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June 2013, Vol. 16, No. 3 , Pages 313-315 (doi:10.3109/13697137.2013.771463)
W. B. Cutler , R. E. Burki *, J. Kolter † and C. Chambliss ‡
Athena Institute for Women's Wellness, Chester Springs, PA, USA
*Salem-Hirslanden Hospital, Bern, Switzerland
†Chief of Obstetrics and Gynecology, Paoli Hospital, Paoli, PA, USA
‡Ursinus College, Collegeville, PA, USA
Correspondence: Dr W. B. Cutler, Athena Institute for Women's Wellness, 1211 Braefield Road, Chester Springs, PA 19425, USA
For over 20 years, medical authorities have urged asymptomatic peri/postmenopausal women to undergo frequent mammography. In a recent paper (NEJM 2012;367:1998-2005), the authors tested whether early detection reduced the incidence of previously undetected late-stage cancer and saved lives. They compared data from 1976-1978 (pre-mammography) to 2006-2008 US data. Annualized age-adjusted cancer data per 100 000 women ≥ 40 years old showed that early-stage cancer detection cases increased, from 105 to 178 cases of localized disease and from seven to 56 cases of ductal carcinoma in situ; regional invasive late-stage cancer diminished slightly, from 85 to 78 cases; distant late-stage cancer showed no decline, with 17 cases in both 1976-1978 and 2006-2008; breast cancer mortality declined by 20 per 100 000 women, from 71 to 51 cases.
Since mammogram detection produced no decline in late-stage distant cancer presentations (with high mortality rates), and an extremely modest reduction in invasive regional disease (with low mortality rates), improved treatment, not early detection, is the likely engine for the lives saved.
Overdiagnosis - estimated at about 70 000 US women per year - inflicts terror, and triggers biopsies followed by unnecessary medical treatments that are painful, potentially harmful, may impair immune responsiveness and increase the risks for other cancers.
Given the availability of annual clinical exams, routine mammography screening should now be seriously questioned.
MAMMOGRAPHY, SCREENING, BREAST CANCER, ASYMPTOMATIC PERI/POSTMENOPAUSAL WOMEN, OVERDIAGNOSIS, MORTALITY
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Overdiagnosis does medical harm to women. They suffer the terror of being told that they have breast cancer and then are subjected to biopsies and subsequent medical treatments that are painful, sometimes fraught with adverse events, detrimental to their overall well-being, inhibit their sexual relationship, and impair their immune system. Recent work has demonstrated that routine cancer treatments elevate the risk for future cancers in other organs, most likely because they inhibit the immune function designed to combat the ever-increasing, age-related mutations that lead to cancer 2 – 4 . And perhaps worse, women thus treated may erroneously believe they have been ‘ saved ’ when actually they have been harmed.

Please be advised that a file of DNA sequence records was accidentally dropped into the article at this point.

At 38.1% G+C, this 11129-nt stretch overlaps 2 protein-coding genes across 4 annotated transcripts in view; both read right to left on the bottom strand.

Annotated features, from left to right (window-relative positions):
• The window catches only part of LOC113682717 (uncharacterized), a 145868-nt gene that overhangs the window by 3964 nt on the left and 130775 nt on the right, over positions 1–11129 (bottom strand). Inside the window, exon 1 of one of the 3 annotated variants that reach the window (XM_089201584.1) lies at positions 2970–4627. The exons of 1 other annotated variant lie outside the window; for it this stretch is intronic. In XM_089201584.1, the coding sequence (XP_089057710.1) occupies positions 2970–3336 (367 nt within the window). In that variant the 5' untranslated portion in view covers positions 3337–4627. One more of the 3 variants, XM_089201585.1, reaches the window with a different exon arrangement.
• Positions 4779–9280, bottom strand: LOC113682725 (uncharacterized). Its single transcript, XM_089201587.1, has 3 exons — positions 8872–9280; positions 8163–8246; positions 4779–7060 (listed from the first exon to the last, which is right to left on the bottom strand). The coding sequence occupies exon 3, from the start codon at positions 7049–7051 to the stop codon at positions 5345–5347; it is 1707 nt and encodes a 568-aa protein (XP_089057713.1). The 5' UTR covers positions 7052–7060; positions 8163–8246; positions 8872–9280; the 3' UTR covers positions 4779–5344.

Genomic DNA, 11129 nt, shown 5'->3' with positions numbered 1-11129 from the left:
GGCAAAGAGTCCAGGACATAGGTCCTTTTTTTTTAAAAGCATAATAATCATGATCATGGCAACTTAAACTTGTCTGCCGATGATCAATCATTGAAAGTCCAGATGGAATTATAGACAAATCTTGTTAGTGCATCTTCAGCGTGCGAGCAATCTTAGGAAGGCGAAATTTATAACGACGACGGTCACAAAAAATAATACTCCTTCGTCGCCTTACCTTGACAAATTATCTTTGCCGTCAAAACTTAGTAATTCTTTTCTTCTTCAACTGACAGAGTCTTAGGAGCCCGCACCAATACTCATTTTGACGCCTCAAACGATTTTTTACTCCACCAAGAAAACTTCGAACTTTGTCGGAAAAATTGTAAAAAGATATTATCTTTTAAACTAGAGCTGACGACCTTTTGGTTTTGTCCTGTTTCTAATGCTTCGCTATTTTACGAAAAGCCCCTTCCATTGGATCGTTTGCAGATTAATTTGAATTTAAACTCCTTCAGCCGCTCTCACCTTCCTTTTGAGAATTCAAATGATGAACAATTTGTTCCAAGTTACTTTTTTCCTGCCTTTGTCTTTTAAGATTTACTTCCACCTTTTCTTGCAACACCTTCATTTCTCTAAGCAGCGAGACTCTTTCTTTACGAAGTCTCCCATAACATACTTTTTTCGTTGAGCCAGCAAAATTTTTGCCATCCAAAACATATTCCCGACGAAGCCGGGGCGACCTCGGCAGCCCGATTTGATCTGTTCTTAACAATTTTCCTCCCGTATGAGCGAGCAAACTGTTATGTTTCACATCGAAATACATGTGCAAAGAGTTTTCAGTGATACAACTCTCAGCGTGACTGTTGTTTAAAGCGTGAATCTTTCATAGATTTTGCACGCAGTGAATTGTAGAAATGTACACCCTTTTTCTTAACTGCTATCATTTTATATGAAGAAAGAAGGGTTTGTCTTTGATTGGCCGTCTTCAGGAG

In 2009, a comprehensive analysis from the Cancer Control Division of the US CDC, presented data including all cases of breast cancer in women in 92.1% of the US population for 6 consecutive years. Dr Eheman and colleagues cited methodology stating that, in these data, one woman could be counted more than once, i.e. if she presented with more than one primary tumor 5 . Interestingly, the average age- adjusted annualized DCIS rates in the parallel age groups of the Eheman data (1999–2004) and for the 2006–2008 time period in the Bleyer and Welch article are identical (56 per 100,000 women). This is noteworthy given the fact that postmenopausal hormone use had decreased precipitously by 2006–2008, a fact that has been held responsible for a perceived decrease in early-stage breast cancer rates post- WHI in other publications using SEER data 6.
Interest groups, like the Susan Komen Race for the Cure, have encouraged public perception influencing the current routine reimbursement of the screenings and the medical treatment that follows. As a consequence, huge financial resources have gone to the construction and staffing of mammography centers, leading to both widespread marketing and media advertising to get women to use them. This investment in staff, equipment, research centers and advertising has created a huge and powerful group of financial stakeholders in maintaining this status quo. It has also supplied an enormous pool of data suggesting that over 1 million women in the US have undergone invasive and toxic treatments that likely diminished the quality of their health rather than enhanced it.
We agree with Drs Bleyer and Welch: women and their health advisers can now be clear that routine mammography is not necessarily in women’s best interest.
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*Related book by Dr. Cutler: Hormones and Your Health